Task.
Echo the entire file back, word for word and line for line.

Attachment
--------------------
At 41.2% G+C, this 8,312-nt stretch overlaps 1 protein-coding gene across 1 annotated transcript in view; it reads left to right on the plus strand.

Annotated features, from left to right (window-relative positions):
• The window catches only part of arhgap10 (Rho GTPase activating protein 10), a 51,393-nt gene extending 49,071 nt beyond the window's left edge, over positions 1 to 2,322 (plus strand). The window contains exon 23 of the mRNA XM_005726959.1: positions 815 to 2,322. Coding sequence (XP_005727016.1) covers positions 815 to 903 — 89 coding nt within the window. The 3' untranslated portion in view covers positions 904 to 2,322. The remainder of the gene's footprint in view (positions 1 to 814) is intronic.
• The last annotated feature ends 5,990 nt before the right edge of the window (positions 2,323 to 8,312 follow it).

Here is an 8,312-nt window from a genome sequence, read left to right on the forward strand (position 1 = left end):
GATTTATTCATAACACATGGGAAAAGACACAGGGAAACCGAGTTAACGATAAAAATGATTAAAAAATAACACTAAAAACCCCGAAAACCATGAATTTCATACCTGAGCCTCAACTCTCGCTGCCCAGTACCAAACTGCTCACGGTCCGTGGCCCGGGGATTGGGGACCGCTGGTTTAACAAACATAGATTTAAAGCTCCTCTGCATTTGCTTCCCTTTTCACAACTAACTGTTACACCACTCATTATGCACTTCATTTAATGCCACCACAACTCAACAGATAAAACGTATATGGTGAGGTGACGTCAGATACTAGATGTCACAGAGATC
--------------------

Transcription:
At 41.2% G+C, this 8,312-nt stretch overlaps 1 protein-coding gene across 1 annotated transcript in view; it reads left to right on the plus strand.

Annotated features, from left to right (window-relative positions):
• The window catches only part of arhgap10 (Rho GTPase activating protein 10), a 51,393-nt gene extending 49,071 nt beyond the window's left edge, over positions 1 to 2,322 (plus strand). The window contains exon 23 of the mRNA XM_005726959.1: positions 815 to 2,322. Coding sequence (XP_005727016.1) covers positions 815 to 903 — 89 coding nt within the window. The 3' untranslated portion in view covers positions 904 to 2,322. The remainder of the gene's footprint in view (positions 1 to 814) is intronic.
• The last annotated feature ends 5,990 nt before the right edge of the window (positions 2,323 to 8,312 follow it).

Here is an 8,312-nt window from a genome sequence, read left to right on the forward strand (position 1 = left end):
GATTTATTCATAACACATGGGAAAAGACACAGGGAAACCGAGTTAACGATAAAAATGATTAAAAAATAACACTAAAAACCCCGAAAACCATGAATTTCATACCTGAGCCTCAACTCTCGCTGCCCAGTACCAAACTGCTCACGGTCCGTGGCCCGGGGATTGGGGACCGCTGGTTTAACAAACATAGATTTAAAGCTCCTCTGCATTTGCTTCCCTTTTCACAACTAACTGTTACACCACTCATTATGCACTTCATTTAATGCCACCACAACTCAACAGATAAAACGTATATGGTGAGGTGACGTCAGATACTAGATGTCACAGAGATC